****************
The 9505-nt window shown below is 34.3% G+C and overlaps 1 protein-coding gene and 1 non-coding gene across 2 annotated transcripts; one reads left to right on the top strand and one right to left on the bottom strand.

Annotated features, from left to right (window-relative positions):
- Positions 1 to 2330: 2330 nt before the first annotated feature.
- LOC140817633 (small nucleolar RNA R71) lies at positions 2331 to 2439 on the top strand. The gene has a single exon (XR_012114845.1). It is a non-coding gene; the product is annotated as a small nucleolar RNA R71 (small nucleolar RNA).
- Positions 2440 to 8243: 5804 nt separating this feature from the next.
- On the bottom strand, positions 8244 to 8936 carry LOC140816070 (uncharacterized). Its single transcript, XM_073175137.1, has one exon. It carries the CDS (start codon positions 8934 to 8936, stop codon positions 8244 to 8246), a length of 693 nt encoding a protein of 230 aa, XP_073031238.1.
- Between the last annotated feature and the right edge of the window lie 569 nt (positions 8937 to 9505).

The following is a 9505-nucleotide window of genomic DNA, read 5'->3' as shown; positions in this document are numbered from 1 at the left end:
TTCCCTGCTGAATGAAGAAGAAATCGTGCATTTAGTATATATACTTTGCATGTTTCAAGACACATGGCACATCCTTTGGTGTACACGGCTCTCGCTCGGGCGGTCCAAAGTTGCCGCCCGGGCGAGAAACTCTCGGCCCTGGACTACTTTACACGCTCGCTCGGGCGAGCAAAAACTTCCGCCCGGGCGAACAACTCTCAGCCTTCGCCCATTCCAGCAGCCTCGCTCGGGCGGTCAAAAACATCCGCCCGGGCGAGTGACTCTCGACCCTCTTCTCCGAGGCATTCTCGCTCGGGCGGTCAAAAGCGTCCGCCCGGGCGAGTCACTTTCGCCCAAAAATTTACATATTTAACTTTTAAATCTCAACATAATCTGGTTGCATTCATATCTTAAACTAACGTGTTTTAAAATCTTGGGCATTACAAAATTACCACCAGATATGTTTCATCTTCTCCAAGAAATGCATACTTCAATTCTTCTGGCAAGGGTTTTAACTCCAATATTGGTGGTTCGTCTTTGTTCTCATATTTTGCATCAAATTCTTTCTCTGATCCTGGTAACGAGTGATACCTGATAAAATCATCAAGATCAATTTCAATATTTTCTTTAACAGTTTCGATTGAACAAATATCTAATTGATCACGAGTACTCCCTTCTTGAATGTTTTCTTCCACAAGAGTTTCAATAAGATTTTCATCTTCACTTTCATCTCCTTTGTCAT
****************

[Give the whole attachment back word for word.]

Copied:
The 9505-nt window shown below is 34.3% G+C and overlaps 1 protein-coding gene and 1 non-coding gene across 2 annotated transcripts; one reads left to right on the top strand and one right to left on the bottom strand.

Annotated features, from left to right (window-relative positions):
- Positions 1 to 2330: 2330 nt before the first annotated feature.
- LOC140817633 (small nucleolar RNA R71) lies at positions 2331 to 2439 on the top strand. The gene has a single exon (XR_012114845.1). It is a non-coding gene; the product is annotated as a small nucleolar RNA R71 (small nucleolar RNA).
- Positions 2440 to 8243: 5804 nt separating this feature from the next.
- On the bottom strand, positions 8244 to 8936 carry LOC140816070 (uncharacterized). Its single transcript, XM_073175137.1, has one exon. It carries the CDS (start codon positions 8934 to 8936, stop codon positions 8244 to 8246), a length of 693 nt encoding a protein of 230 aa, XP_073031238.1.
- Between the last annotated feature and the right edge of the window lie 569 nt (positions 8937 to 9505).

The following is a 9505-nucleotide window of genomic DNA, read 5'->3' as shown; positions in this document are numbered from 1 at the left end:
TTCCCTGCTGAATGAAGAAGAAATCGTGCATTTAGTATATATACTTTGCATGTTTCAAGACACATGGCACATCCTTTGGTGTACACGGCTCTCGCTCGGGCGGTCCAAAGTTGCCGCCCGGGCGAGAAACTCTCGGCCCTGGACTACTTTACACGCTCGCTCGGGCGAGCAAAAACTTCCGCCCGGGCGAACAACTCTCAGCCTTCGCCCATTCCAGCAGCCTCGCTCGGGCGGTCAAAAACATCCGCCCGGGCGAGTGACTCTCGACCCTCTTCTCCGAGGCATTCTCGCTCGGGCGGTCAAAAGCGTCCGCCCGGGCGAGTCACTTTCGCCCAAAAATTTACATATTTAACTTTTAAATCTCAACATAATCTGGTTGCATTCATATCTTAAACTAACGTGTTTTAAAATCTTGGGCATTACAAAATTACCACCAGATATGTTTCATCTTCTCCAAGAAATGCATACTTCAATTCTTCTGGCAAGGGTTTTAACTCCAATATTGGTGGTTCGTCTTTGTTCTCATATTTTGCATCAAATTCTTTCTCTGATCCTGGTAACGAGTGATACCTGATAAAATCATCAAGATCAATTTCAATATTTTCTTTAACAGTTTCGATTGAACAAATATCTAATTGATCACGAGTACTCCCTTCTTGAATGTTTTCTTCCACAAGAGTTTCAATAAGATTTTCATCTTCACTTTCATCTCCTTTGTCAT